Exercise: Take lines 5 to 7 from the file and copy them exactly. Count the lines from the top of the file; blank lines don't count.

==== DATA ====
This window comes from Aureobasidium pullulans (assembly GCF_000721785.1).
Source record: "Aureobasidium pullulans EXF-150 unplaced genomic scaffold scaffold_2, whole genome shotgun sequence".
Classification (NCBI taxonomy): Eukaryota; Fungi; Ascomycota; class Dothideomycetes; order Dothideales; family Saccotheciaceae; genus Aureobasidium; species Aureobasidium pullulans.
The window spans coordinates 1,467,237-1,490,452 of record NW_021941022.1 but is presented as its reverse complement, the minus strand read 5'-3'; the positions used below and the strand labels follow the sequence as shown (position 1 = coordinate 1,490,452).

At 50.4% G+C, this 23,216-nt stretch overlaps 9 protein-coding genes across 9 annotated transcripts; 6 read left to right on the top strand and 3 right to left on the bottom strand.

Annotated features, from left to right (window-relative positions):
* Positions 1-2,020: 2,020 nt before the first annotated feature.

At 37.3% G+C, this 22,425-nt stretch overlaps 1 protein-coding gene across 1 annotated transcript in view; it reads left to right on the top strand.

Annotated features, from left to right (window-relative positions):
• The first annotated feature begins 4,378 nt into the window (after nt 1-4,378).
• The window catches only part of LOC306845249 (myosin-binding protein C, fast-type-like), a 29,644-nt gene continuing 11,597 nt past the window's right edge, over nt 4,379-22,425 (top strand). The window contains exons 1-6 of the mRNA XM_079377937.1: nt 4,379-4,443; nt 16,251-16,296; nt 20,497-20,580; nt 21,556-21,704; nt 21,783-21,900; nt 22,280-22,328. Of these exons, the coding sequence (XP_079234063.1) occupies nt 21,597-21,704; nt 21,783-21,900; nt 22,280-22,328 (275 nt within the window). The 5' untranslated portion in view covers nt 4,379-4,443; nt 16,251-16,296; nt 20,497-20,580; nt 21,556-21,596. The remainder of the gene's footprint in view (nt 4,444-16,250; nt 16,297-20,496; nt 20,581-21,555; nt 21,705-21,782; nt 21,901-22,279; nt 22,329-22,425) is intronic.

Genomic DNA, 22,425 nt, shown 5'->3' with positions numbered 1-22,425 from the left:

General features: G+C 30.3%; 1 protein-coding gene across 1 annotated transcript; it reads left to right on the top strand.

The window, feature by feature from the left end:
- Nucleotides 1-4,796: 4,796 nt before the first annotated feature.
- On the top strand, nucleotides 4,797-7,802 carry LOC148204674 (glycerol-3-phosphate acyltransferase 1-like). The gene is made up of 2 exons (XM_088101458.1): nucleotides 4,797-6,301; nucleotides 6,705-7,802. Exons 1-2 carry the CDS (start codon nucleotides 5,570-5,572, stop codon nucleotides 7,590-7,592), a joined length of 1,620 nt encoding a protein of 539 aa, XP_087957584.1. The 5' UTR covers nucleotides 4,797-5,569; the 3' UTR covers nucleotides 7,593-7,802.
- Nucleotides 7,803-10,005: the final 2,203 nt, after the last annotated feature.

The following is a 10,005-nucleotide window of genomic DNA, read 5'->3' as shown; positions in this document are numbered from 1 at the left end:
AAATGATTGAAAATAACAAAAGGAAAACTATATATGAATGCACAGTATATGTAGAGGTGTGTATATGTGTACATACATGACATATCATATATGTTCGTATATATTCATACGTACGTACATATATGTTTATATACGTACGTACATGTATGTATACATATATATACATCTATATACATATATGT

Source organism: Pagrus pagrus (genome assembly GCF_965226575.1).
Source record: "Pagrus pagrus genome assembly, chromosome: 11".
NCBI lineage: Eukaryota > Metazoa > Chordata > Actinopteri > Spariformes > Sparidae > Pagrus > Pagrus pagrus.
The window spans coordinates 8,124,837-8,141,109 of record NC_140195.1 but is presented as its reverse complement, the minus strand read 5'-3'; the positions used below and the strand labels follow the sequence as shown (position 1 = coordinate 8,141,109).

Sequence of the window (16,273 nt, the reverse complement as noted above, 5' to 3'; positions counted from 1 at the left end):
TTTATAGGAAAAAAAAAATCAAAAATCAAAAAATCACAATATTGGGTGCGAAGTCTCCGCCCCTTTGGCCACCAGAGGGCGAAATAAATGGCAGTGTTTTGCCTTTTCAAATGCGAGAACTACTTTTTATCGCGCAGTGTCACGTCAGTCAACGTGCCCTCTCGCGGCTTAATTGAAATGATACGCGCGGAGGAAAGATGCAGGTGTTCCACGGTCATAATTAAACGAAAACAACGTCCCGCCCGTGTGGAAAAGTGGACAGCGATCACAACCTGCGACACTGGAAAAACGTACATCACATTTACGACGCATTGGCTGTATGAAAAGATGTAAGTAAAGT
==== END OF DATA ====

At 50.4% G+C, this 23,216-nt stretch overlaps 9 protein-coding genes across 9 annotated transcripts; 6 read left to right on the top strand and 3 right to left on the bottom strand.

Annotated features, from left to right (window-relative positions):
* Positions 1-2,020: 2,020 nt before the first annotated feature.